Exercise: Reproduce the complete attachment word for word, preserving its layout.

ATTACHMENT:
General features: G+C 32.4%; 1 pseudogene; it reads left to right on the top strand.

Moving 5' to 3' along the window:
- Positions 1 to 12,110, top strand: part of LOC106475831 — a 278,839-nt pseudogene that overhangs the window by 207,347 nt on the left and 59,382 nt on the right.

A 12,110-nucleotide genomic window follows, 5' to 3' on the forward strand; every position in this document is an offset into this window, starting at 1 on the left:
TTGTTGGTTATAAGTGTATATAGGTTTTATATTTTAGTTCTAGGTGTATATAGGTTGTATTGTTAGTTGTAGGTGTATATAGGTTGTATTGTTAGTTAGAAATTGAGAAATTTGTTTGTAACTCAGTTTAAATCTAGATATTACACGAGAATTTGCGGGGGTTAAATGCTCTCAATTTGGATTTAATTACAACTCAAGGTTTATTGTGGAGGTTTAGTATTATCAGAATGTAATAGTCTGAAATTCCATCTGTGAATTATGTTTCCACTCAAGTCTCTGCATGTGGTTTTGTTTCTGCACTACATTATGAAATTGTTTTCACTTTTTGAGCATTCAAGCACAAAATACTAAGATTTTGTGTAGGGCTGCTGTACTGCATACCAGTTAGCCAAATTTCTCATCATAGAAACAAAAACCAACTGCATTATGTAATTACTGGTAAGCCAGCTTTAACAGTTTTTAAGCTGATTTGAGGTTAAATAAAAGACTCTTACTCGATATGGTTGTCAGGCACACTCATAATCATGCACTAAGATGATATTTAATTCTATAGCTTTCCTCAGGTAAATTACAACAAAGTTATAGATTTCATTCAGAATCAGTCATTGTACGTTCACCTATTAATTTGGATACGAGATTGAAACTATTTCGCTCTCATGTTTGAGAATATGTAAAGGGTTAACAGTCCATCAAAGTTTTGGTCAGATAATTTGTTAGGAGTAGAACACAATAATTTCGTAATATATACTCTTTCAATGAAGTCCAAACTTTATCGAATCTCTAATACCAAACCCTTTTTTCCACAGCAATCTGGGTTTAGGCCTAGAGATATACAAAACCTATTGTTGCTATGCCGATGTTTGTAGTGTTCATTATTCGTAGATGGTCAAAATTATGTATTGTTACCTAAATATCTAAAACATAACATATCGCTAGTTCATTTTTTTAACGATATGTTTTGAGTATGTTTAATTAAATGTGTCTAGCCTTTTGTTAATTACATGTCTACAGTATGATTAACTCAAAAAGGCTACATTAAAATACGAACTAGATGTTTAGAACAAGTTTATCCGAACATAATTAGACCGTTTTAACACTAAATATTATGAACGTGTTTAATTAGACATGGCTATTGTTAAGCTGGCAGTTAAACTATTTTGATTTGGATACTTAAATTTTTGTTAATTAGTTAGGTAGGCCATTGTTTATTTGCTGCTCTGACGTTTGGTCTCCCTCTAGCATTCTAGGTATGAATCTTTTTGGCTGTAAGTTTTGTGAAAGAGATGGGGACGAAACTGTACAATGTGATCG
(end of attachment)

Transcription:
General features: G+C 32.4%; 1 pseudogene; it reads left to right on the top strand.

Moving 5' to 3' along the window:
- Positions 1 to 12,110, top strand: part of LOC106475831 — a 278,839-nt pseudogene that overhangs the window by 207,347 nt on the left and 59,382 nt on the right.

A 12,110-nucleotide genomic window follows, 5' to 3' on the forward strand; every position in this document is an offset into this window, starting at 1 on the left:
TTGTTGGTTATAAGTGTATATAGGTTTTATATTTTAGTTCTAGGTGTATATAGGTTGTATTGTTAGTTGTAGGTGTATATAGGTTGTATTGTTAGTTAGAAATTGAGAAATTTGTTTGTAACTCAGTTTAAATCTAGATATTACACGAGAATTTGCGGGGGTTAAATGCTCTCAATTTGGATTTAATTACAACTCAAGGTTTATTGTGGAGGTTTAGTATTATCAGAATGTAATAGTCTGAAATTCCATCTGTGAATTATGTTTCCACTCAAGTCTCTGCATGTGGTTTTGTTTCTGCACTACATTATGAAATTGTTTTCACTTTTTGAGCATTCAAGCACAAAATACTAAGATTTTGTGTAGGGCTGCTGTACTGCATACCAGTTAGCCAAATTTCTCATCATAGAAACAAAAACCAACTGCATTATGTAATTACTGGTAAGCCAGCTTTAACAGTTTTTAAGCTGATTTGAGGTTAAATAAAAGACTCTTACTCGATATGGTTGTCAGGCACACTCATAATCATGCACTAAGATGATATTTAATTCTATAGCTTTCCTCAGGTAAATTACAACAAAGTTATAGATTTCATTCAGAATCAGTCATTGTACGTTCACCTATTAATTTGGATACGAGATTGAAACTATTTCGCTCTCATGTTTGAGAATATGTAAAGGGTTAACAGTCCATCAAAGTTTTGGTCAGATAATTTGTTAGGAGTAGAACACAATAATTTCGTAATATATACTCTTTCAATGAAGTCCAAACTTTATCGAATCTCTAATACCAAACCCTTTTTTCCACAGCAATCTGGGTTTAGGCCTAGAGATATACAAAACCTATTGTTGCTATGCCGATGTTTGTAGTGTTCATTATTCGTAGATGGTCAAAATTATGTATTGTTACCTAAATATCTAAAACATAACATATCGCTAGTTCATTTTTTTAACGATATGTTTTGAGTATGTTTAATTAAATGTGTCTAGCCTTTTGTTAATTACATGTCTACAGTATGATTAACTCAAAAAGGCTACATTAAAATACGAACTAGATGTTTAGAACAAGTTTATCCGAACATAATTAGACCGTTTTAACACTAAATATTATGAACGTGTTTAATTAGACATGGCTATTGTTAAGCTGGCAGTTAAACTATTTTGATTTGGATACTTAAATTTTTGTTAATTAGTTAGGTAGGCCATTGTTTATTTGCTGCTCTGACGTTTGGTCTCCCTCTAGCATTCTAGGTATGAATCTTTTTGGCTGTAAGTTTTGTGAAAGAGATGGGGACGAAACTGTACAATGTGATCG